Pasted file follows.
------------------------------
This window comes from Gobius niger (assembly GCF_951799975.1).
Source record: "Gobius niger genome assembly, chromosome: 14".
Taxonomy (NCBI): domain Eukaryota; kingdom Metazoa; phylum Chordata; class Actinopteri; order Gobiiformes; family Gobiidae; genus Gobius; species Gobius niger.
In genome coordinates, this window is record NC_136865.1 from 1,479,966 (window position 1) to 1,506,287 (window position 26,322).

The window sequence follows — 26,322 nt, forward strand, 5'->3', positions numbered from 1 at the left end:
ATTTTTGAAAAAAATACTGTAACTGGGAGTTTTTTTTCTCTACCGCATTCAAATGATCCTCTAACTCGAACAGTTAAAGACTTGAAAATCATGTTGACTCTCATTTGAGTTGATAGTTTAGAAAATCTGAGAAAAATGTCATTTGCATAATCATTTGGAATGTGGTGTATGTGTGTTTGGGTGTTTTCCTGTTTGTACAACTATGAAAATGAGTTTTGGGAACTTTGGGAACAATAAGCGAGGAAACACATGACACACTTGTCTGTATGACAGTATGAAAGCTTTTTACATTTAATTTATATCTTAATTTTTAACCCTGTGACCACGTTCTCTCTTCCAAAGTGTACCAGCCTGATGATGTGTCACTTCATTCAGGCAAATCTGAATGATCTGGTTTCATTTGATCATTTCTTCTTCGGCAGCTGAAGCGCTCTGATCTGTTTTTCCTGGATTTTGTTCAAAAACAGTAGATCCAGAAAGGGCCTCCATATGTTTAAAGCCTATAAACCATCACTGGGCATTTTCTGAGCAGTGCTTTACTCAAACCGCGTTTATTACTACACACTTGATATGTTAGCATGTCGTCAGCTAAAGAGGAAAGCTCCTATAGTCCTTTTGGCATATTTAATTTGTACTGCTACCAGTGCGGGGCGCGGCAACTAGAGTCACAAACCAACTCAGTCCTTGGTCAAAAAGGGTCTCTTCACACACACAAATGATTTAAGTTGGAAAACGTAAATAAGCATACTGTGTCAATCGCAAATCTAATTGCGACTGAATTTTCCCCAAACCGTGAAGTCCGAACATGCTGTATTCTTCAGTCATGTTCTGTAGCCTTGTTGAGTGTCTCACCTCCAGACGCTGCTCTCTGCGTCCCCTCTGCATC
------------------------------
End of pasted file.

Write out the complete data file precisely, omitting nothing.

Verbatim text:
This window comes from Gobius niger (assembly GCF_951799975.1).
Source record: "Gobius niger genome assembly, chromosome: 14".
Taxonomy (NCBI): domain Eukaryota; kingdom Metazoa; phylum Chordata; class Actinopteri; order Gobiiformes; family Gobiidae; genus Gobius; species Gobius niger.
In genome coordinates, this window is record NC_136865.1 from 1,479,966 (window position 1) to 1,506,287 (window position 26,322).

The window sequence follows — 26,322 nt, forward strand, 5'->3', positions numbered from 1 at the left end:
ATTTTTGAAAAAAATACTGTAACTGGGAGTTTTTTTTCTCTACCGCATTCAAATGATCCTCTAACTCGAACAGTTAAAGACTTGAAAATCATGTTGACTCTCATTTGAGTTGATAGTTTAGAAAATCTGAGAAAAATGTCATTTGCATAATCATTTGGAATGTGGTGTATGTGTGTTTGGGTGTTTTCCTGTTTGTACAACTATGAAAATGAGTTTTGGGAACTTTGGGAACAATAAGCGAGGAAACACATGACACACTTGTCTGTATGACAGTATGAAAGCTTTTTACATTTAATTTATATCTTAATTTTTAACCCTGTGACCACGTTCTCTCTTCCAAAGTGTACCAGCCTGATGATGTGTCACTTCATTCAGGCAAATCTGAATGATCTGGTTTCATTTGATCATTTCTTCTTCGGCAGCTGAAGCGCTCTGATCTGTTTTTCCTGGATTTTGTTCAAAAACAGTAGATCCAGAAAGGGCCTCCATATGTTTAAAGCCTATAAACCATCACTGGGCATTTTCTGAGCAGTGCTTTACTCAAACCGCGTTTATTACTACACACTTGATATGTTAGCATGTCGTCAGCTAAAGAGGAAAGCTCCTATAGTCCTTTTGGCATATTTAATTTGTACTGCTACCAGTGCGGGGCGCGGCAACTAGAGTCACAAACCAACTCAGTCCTTGGTCAAAAAGGGTCTCTTCACACACACAAATGATTTAAGTTGGAAAACGTAAATAAGCATACTGTGTCAATCGCAAATCTAATTGCGACTGAATTTTCCCCAAACCGTGAAGTCCGAACATGCTGTATTCTTCAGTCATGTTCTGTAGCCTTGTTGAGTGTCTCACCTCCAGACGCTGCTCTCTGCGTCCCCTCTGCATC